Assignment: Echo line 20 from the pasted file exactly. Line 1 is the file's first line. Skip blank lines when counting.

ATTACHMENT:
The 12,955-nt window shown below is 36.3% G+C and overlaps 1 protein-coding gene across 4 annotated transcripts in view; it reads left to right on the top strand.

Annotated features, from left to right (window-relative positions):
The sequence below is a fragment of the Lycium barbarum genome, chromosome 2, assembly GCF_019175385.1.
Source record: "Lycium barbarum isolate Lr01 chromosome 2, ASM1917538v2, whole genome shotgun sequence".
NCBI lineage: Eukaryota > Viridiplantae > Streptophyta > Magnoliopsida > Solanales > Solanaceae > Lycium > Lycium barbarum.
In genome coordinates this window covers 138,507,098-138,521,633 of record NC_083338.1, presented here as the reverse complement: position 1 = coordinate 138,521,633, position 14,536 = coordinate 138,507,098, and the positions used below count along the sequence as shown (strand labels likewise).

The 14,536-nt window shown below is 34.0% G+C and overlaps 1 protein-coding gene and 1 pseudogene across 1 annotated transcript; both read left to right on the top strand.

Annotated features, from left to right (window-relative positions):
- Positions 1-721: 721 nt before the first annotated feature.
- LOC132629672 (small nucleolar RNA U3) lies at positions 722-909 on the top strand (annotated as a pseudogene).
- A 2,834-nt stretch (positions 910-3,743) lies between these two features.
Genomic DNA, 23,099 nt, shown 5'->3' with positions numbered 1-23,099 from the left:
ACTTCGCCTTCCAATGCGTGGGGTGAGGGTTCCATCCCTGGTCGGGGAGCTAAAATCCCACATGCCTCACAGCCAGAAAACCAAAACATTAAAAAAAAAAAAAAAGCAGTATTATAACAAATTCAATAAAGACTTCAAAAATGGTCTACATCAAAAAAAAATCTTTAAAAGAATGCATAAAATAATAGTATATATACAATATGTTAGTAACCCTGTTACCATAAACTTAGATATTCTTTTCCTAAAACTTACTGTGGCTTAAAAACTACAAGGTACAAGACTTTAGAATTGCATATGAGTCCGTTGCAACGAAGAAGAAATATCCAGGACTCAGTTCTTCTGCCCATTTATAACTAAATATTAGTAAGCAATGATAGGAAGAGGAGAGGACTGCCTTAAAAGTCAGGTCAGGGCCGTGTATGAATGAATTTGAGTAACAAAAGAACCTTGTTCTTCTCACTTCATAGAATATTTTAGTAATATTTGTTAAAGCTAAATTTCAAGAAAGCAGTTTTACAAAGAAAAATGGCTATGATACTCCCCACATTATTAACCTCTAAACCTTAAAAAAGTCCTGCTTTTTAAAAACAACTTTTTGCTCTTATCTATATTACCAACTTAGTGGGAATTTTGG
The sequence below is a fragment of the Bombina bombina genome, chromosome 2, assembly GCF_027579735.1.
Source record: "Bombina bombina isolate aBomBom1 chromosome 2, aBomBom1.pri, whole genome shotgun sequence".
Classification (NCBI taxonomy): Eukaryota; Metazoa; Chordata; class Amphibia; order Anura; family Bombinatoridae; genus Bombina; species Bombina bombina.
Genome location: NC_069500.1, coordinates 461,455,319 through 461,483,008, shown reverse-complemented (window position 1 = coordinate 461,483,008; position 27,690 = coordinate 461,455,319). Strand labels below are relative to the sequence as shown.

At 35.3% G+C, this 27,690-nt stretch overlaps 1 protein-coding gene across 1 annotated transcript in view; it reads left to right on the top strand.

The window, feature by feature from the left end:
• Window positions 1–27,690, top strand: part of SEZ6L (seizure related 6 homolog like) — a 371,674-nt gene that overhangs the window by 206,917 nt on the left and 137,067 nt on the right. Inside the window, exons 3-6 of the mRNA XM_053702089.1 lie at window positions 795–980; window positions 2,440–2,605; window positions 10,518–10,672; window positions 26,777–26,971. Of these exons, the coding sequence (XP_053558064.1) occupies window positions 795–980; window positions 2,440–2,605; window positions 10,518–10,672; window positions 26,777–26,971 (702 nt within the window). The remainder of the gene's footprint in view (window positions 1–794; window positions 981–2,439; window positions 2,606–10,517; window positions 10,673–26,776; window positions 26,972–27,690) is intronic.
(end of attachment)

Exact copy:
• Window positions 1–27,690, top strand: part of SEZ6L (seizure related 6 homolog like) — a 371,674-nt gene that overhangs the window by 206,917 nt on the left and 137,067 nt on the right. Inside the window, exons 3-6 of the mRNA XM_053702089.1 lie at window positions 795–980; window positions 2,440–2,605; window positions 10,518–10,672; window positions 26,777–26,971. Of these exons, the coding sequence (XP_053558064.1) occupies window positions 795–980; window positions 2,440–2,605; window positions 10,518–10,672; window positions 26,777–26,971 (702 nt within the window). The remainder of the gene's footprint in view (window positions 1–794; window positions 981–2,439; window positions 2,606–10,517; window positions 10,673–26,776; window positions 26,972–27,690) is intronic.